There was a time when I didn't like watching movies because of one of these two reasons (1) my budget couldn't afford it (2) my stubborn "creation mindset" refused most acts of consumption. Ironically, during writing my debut novel I Killed My Friends and It Thrilled Me, watching movies got ingrained into my lifestyle. It happened because I could finally afford watching a movie or two every week by then. Also, I needed to pass some time as well whenever I went to see a film. By the time I acknowledged that watching movies had become a staple of my life, I realised the cinematic act of consumption didn't get in the way of my creation. I'm pretty sure the variety of movies I watched on the big screen (alone, because watching a film by yourself rocks too) helped shaped each and every work I made from that point onwards.
One of the coolest things with watching films is getting what I call an "a-ha moment." An a-ha moment happens when a scene in the movie sparks an imaginary lightbulb above my head because I believe I'm receiving a message from the universe. Sometimes it comes from a quote shown at the beginning of the film. Other times, it comes from a dialogue by one or some of the actors. An a-ha moment is an unexpected answer to one of my life questions at the time or a reminder about something important to me.
Last month, while watching the critically acclaimed Call Me by Your Name by Luca Guadagnino, I had another a-ha moment. In the scene, Elio, played by Timothée Chalamet, was out on a date with Marzia, played by Esther Garrel. Elio gave Marzia a book as a gift to which she expressed her gratitude by saying she likes books because book readers are secretive. My imaginary light bulb popped above my head right away and my consciousness flew outside the cinema for a moment. I asked myself, as somebody who likes reading, "Is it true? Are book readers secretive?" Then I asked myself a modified version of the question, "Are writers secretive too?"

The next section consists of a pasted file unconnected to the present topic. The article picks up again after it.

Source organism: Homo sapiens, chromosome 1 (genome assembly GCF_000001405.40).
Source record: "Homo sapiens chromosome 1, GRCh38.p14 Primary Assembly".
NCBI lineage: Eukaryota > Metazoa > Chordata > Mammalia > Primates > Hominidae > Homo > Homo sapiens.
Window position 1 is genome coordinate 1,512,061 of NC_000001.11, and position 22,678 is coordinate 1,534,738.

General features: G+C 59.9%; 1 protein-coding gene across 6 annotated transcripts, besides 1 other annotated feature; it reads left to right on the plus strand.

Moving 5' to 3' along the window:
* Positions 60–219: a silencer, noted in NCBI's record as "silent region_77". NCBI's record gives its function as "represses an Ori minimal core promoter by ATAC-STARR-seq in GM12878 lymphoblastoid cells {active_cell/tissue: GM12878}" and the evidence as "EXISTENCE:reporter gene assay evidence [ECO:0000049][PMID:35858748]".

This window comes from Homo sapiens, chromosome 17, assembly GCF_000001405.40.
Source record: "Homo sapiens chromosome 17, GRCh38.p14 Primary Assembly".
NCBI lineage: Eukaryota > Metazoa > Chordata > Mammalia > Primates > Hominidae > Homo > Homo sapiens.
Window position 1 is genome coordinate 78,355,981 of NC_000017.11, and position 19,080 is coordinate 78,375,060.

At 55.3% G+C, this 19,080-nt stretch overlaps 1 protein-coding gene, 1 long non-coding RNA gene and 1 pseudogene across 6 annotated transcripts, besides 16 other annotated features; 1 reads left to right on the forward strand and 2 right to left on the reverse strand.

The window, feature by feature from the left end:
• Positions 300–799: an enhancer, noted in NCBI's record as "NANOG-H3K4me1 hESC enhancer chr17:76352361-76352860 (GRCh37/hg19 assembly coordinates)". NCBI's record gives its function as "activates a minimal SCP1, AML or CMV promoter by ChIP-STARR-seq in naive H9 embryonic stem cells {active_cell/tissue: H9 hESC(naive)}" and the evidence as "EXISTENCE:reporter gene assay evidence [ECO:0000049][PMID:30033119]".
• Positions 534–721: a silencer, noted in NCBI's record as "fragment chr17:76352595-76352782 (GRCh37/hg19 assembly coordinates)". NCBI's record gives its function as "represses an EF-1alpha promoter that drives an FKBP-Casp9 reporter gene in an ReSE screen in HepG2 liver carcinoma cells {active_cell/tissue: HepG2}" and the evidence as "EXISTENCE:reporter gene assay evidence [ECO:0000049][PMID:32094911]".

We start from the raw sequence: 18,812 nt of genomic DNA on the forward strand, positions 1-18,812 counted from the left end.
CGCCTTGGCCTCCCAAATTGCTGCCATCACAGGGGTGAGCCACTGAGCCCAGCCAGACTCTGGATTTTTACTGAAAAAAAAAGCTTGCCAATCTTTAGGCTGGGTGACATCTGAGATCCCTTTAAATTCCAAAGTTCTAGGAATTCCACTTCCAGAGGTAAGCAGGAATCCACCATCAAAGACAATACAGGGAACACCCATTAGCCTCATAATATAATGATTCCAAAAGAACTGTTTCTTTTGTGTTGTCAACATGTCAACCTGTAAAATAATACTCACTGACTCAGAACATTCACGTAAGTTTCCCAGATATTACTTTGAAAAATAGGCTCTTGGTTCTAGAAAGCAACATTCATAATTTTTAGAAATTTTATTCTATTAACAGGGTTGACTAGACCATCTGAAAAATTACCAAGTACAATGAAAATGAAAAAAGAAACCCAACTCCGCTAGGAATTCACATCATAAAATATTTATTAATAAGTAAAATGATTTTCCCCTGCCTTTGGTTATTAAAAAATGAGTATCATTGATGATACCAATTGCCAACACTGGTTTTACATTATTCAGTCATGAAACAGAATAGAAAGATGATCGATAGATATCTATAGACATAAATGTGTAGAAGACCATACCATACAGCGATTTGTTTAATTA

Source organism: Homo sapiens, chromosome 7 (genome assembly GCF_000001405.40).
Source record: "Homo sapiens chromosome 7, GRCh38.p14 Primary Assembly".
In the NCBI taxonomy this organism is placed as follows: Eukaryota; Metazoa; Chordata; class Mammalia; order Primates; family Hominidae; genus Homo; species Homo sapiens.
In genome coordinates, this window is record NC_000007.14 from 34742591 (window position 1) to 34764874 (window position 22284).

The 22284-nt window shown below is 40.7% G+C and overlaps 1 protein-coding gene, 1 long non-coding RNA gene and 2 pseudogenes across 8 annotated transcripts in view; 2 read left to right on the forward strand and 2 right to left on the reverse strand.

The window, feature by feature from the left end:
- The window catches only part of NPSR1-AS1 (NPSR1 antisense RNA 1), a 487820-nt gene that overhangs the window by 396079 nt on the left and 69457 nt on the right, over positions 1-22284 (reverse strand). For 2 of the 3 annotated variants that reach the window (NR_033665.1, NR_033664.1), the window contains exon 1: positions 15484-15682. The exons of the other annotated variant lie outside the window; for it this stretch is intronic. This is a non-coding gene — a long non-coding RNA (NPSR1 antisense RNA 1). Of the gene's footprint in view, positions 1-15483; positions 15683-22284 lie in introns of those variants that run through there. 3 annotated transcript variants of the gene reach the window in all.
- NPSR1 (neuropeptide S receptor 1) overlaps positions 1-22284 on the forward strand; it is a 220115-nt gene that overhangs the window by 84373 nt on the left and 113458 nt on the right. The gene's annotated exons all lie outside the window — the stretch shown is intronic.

In the days that followed, I pondered on those unexpected questions that I couldn't just let go. Here are my answers.
"Are Book Readers Secretive?"
I'm not going to say that all book readers are introverts and thus they are secretive. That's not always the case. Not all book readers are introverts. It's a generalisation that arguably has done more harm than good. But as an introvert book reader, I can say that I AM, or at least at times can be, secretive.
When I read a book, I get transported to a different world all by myself. Immersed in a new setting, I get to know characters I wouldn't normally meet in real life. I shape the characters in ways I prefer, sometimes obeying the writer's commands and sometimes not, giving myself full control. Anything that happens while reading a book stays with me and me only until I meet another person who had gone through the same adventure to whom I may spill the beans. If that does not happen then all the joy, sadness, anger, and even confusion I felt while reading a book remain very much my private affair.
"Are Writers Secretive?"
The great irony is that as a writer it is my duty to dig the truths from within my soul, for authenticity requires vulnerability, but in real life those vulnerabilities aren't always shared. I'm not saying I'm timid in real life, I do speak what's on my mind when necessary. What I mean is there are some things I don't just share with anyone in real life. However, give me the platform of the blank page and the secrets are spilled. There's a powerful liberty once the words are crafted on the page. As a writer I suppose I am secretive, when I'm not writing.
Are you a reader? A writer? Maybe both? If so, are you secretive? Share to us your thoughts in the comments section below.